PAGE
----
CINCINNATI–-On May 13th, U.S. Customs and Border Protection (CBP) officers in Cincinnati intercepted two large shipments of Bluetooth audio devices and found 23,900 earbuds that appeared to be in violation of Apple’s protected AirPods configurations. Officers reached out to import specialists from CBP’s Centers of Excellence and Expertise who ultimately determined the merchandise was not genuine and violated Apple’s recorded trademark rights.
Apple has configuration trademarks on their AirPods products and has recorded those trademarks with CBP. Furthermore, a company does not have to put the “Apple” wordmark or design on their products to violate the three-dimensional trademark. In this instance, further inspection of the earbuds revealed that their shape and design were identical to the Apple AirPods configuration.
The earbuds had a declared value of $5,280, but the Manufacturer’s Suggested Retail Price would have been $3.8 million had they been genuine. The shipments, which were coming from Hong Kong, were destined to an address in Dayton, KY.
During the same timeframe, CBP officers inspected another shipment from Hong Kong and found 150 bracelets identical to the famous Cartier ‘Love Bracelet’ design. The shipment was destined to an address in New York City and would likely have been sold to local consumers. The bracelets were determined to be non-genuine by CBP’s Centers of Excellence and Expertise and as the design was identical to the recorded trademark, the merchandise was deemed counterfeit and seized on May 28th. The bracelets would have been worth $1.51 million had they been genuine Cartier products.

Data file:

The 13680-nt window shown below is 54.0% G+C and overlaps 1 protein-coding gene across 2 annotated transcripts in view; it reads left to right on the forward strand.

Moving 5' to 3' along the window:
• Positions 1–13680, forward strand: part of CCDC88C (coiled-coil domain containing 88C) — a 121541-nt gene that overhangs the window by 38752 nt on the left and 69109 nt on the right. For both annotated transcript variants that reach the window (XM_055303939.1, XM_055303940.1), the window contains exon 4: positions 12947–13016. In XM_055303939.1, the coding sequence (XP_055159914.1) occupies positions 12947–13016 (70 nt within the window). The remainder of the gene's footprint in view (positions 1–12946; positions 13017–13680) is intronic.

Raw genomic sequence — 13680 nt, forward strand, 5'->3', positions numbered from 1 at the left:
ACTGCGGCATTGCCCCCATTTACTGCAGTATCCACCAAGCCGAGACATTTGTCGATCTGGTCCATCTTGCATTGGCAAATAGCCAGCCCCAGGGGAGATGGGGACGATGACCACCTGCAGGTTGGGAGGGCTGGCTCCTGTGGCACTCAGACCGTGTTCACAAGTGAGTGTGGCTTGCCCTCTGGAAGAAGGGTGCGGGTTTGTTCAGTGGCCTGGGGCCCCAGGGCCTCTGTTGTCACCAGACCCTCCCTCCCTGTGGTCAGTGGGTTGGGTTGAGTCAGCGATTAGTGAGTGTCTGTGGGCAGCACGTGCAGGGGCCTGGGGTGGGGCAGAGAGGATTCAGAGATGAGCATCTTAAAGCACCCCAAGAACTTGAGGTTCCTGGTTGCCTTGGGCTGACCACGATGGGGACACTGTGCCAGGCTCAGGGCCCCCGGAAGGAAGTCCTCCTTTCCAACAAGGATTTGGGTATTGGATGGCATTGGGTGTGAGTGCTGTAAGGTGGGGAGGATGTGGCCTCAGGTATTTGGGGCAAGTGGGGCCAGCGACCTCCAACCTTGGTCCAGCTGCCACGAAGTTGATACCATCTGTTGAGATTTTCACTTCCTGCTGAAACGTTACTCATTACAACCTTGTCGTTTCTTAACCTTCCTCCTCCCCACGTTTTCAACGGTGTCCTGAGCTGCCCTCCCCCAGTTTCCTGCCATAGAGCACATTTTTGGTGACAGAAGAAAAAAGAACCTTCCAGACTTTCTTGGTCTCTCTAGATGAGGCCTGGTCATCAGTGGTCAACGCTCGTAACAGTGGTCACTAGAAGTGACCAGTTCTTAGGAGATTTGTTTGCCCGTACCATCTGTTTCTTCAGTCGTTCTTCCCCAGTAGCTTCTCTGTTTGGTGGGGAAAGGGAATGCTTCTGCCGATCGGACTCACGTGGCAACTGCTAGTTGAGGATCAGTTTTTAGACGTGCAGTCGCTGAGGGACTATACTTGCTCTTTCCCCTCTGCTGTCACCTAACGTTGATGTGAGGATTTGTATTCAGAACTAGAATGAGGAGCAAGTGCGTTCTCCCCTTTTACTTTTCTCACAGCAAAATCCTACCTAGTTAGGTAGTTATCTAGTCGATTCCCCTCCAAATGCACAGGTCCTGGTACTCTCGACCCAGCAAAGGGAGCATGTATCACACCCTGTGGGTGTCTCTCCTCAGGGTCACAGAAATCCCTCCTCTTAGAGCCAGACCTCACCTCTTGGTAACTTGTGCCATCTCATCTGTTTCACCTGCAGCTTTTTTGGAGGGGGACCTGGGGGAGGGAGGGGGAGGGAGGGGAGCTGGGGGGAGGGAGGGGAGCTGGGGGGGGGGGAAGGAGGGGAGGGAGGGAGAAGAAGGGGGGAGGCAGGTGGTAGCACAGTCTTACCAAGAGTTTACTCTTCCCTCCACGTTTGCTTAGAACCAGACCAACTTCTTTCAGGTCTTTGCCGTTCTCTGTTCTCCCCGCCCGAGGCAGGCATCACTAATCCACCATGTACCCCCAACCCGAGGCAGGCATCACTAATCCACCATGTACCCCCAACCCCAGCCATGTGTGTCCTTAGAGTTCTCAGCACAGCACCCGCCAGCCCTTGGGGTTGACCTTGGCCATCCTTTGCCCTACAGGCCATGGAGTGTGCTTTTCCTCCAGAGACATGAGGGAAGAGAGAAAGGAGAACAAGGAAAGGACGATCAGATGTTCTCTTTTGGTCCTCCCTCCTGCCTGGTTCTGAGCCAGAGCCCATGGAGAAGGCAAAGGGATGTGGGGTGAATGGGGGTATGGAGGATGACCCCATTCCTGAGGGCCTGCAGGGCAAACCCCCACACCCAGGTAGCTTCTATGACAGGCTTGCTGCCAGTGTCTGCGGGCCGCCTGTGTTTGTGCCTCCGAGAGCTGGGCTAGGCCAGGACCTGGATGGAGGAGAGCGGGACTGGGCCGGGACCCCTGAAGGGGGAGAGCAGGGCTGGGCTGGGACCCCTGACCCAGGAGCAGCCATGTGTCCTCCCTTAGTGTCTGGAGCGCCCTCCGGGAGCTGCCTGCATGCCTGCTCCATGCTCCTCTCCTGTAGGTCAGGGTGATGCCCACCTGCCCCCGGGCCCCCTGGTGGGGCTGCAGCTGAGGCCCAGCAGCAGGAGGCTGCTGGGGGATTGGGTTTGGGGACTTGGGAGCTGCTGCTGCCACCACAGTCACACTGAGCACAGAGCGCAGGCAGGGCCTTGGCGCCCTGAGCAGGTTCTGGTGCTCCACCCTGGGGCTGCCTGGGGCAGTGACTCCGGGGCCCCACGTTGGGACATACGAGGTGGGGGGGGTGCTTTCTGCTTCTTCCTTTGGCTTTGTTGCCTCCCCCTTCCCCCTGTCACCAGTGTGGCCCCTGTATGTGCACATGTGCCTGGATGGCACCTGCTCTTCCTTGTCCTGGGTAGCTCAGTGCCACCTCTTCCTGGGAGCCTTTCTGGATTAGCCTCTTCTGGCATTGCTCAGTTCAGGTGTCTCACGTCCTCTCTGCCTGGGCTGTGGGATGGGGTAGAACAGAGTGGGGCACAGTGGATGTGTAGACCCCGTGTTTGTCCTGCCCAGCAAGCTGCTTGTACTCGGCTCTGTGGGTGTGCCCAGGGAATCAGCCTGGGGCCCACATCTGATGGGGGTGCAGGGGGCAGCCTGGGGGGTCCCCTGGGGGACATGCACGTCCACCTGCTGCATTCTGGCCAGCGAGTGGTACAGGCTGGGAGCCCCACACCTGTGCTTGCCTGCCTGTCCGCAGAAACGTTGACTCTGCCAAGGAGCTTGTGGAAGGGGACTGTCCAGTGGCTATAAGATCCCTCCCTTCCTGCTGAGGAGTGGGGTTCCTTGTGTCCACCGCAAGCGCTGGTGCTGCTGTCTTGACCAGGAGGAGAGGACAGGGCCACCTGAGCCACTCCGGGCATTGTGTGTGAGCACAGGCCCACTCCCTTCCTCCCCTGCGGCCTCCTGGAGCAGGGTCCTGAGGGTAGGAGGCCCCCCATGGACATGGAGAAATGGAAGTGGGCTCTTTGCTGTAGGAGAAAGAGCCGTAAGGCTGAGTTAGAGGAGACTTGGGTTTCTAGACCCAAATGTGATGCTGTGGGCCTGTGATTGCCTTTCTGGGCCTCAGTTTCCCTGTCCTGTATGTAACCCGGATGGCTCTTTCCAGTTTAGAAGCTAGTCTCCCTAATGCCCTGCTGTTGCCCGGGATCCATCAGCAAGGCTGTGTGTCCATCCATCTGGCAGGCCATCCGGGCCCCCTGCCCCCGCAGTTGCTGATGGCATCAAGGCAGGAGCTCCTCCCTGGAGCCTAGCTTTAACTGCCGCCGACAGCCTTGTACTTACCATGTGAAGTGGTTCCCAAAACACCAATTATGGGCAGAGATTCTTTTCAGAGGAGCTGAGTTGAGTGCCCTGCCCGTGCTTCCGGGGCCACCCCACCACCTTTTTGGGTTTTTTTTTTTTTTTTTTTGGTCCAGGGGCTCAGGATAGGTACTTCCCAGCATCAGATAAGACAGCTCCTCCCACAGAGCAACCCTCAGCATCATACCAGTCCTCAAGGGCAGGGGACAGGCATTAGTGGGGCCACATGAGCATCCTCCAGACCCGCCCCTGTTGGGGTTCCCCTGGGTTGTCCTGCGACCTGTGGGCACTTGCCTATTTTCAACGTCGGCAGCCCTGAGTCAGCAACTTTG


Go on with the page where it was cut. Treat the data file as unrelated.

“Counterfeit products have huge economic impacts on our country, and are usually tied to criminal enterprises,” said Cincinnati Port Director Richard Gillespie. “The profits from selling fake merchandise can be used to fund criminal activity and furthermore harms the U.S. economy. The officers here at Cincinnati continue to work diligently to protect our economy and the future of the United States.”
Consumers can take simple steps to protect themselves and their families from counterfeit goods:
* Purchase goods directly from the trademark holder or from authorized retailers.
* When shopping online, read seller reviews and check for a working U.S. phone number and address that can be used to contact the seller.
* Review CBP’s E-Commerce Counterfeit Awareness Guide for Consumers.
* Remember that if the price of a product seems too good to be true, it probably is.
If you have information concerning counterfeit merchandise illegally imported into the United States, CBP encourages you to submit an anonymous report through the e-Allegations Online Trade Violation Reporting System.